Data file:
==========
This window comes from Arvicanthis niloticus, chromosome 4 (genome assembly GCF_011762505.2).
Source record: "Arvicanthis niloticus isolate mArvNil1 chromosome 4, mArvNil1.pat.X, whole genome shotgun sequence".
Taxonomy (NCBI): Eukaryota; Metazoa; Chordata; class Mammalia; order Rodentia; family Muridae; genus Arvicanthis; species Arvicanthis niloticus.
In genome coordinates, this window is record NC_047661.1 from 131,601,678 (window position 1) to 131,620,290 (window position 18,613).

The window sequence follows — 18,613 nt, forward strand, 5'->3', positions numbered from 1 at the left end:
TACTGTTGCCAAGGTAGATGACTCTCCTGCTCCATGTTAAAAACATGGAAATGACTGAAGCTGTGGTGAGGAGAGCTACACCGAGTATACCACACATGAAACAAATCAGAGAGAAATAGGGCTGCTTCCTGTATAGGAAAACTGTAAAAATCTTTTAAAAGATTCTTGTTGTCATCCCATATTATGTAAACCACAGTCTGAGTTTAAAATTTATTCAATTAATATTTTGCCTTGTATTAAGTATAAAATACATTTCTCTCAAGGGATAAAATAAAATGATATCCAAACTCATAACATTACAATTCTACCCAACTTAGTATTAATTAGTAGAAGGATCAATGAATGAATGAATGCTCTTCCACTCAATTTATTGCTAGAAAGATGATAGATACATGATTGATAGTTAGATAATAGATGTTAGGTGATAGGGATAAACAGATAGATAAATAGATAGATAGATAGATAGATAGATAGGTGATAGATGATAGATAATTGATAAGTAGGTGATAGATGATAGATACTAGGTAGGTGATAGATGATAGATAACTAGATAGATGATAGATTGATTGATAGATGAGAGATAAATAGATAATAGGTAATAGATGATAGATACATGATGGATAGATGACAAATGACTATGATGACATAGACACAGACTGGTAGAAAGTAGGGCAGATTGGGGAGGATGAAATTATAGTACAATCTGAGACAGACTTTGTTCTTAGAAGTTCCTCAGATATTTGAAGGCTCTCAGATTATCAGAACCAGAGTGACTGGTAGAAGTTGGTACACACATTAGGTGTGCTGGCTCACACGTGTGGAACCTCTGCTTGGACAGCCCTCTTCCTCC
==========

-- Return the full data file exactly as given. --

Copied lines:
This window comes from Arvicanthis niloticus, chromosome 4 (genome assembly GCF_011762505.2).
Source record: "Arvicanthis niloticus isolate mArvNil1 chromosome 4, mArvNil1.pat.X, whole genome shotgun sequence".
Taxonomy (NCBI): Eukaryota; Metazoa; Chordata; class Mammalia; order Rodentia; family Muridae; genus Arvicanthis; species Arvicanthis niloticus.
In genome coordinates, this window is record NC_047661.1 from 131,601,678 (window position 1) to 131,620,290 (window position 18,613).

The window sequence follows — 18,613 nt, forward strand, 5'->3', positions numbered from 1 at the left end:
TACTGTTGCCAAGGTAGATGACTCTCCTGCTCCATGTTAAAAACATGGAAATGACTGAAGCTGTGGTGAGGAGAGCTACACCGAGTATACCACACATGAAACAAATCAGAGAGAAATAGGGCTGCTTCCTGTATAGGAAAACTGTAAAAATCTTTTAAAAGATTCTTGTTGTCATCCCATATTATGTAAACCACAGTCTGAGTTTAAAATTTATTCAATTAATATTTTGCCTTGTATTAAGTATAAAATACATTTCTCTCAAGGGATAAAATAAAATGATATCCAAACTCATAACATTACAATTCTACCCAACTTAGTATTAATTAGTAGAAGGATCAATGAATGAATGAATGCTCTTCCACTCAATTTATTGCTAGAAAGATGATAGATACATGATTGATAGTTAGATAATAGATGTTAGGTGATAGGGATAAACAGATAGATAAATAGATAGATAGATAGATAGATAGATAGGTGATAGATGATAGATAATTGATAAGTAGGTGATAGATGATAGATACTAGGTAGGTGATAGATGATAGATAACTAGATAGATGATAGATTGATTGATAGATGAGAGATAAATAGATAATAGGTAATAGATGATAGATACATGATGGATAGATGACAAATGACTATGATGACATAGACACAGACTGGTAGAAAGTAGGGCAGATTGGGGAGGATGAAATTATAGTACAATCTGAGACAGACTTTGTTCTTAGAAGTTCCTCAGATATTTGAAGGCTCTCAGATTATCAGAACCAGAGTGACTGGTAGAAGTTGGTACACACATTAGGTGTGCTGGCTCACACGTGTGGAACCTCTGCTTGGACAGCCCTCTTCCTCC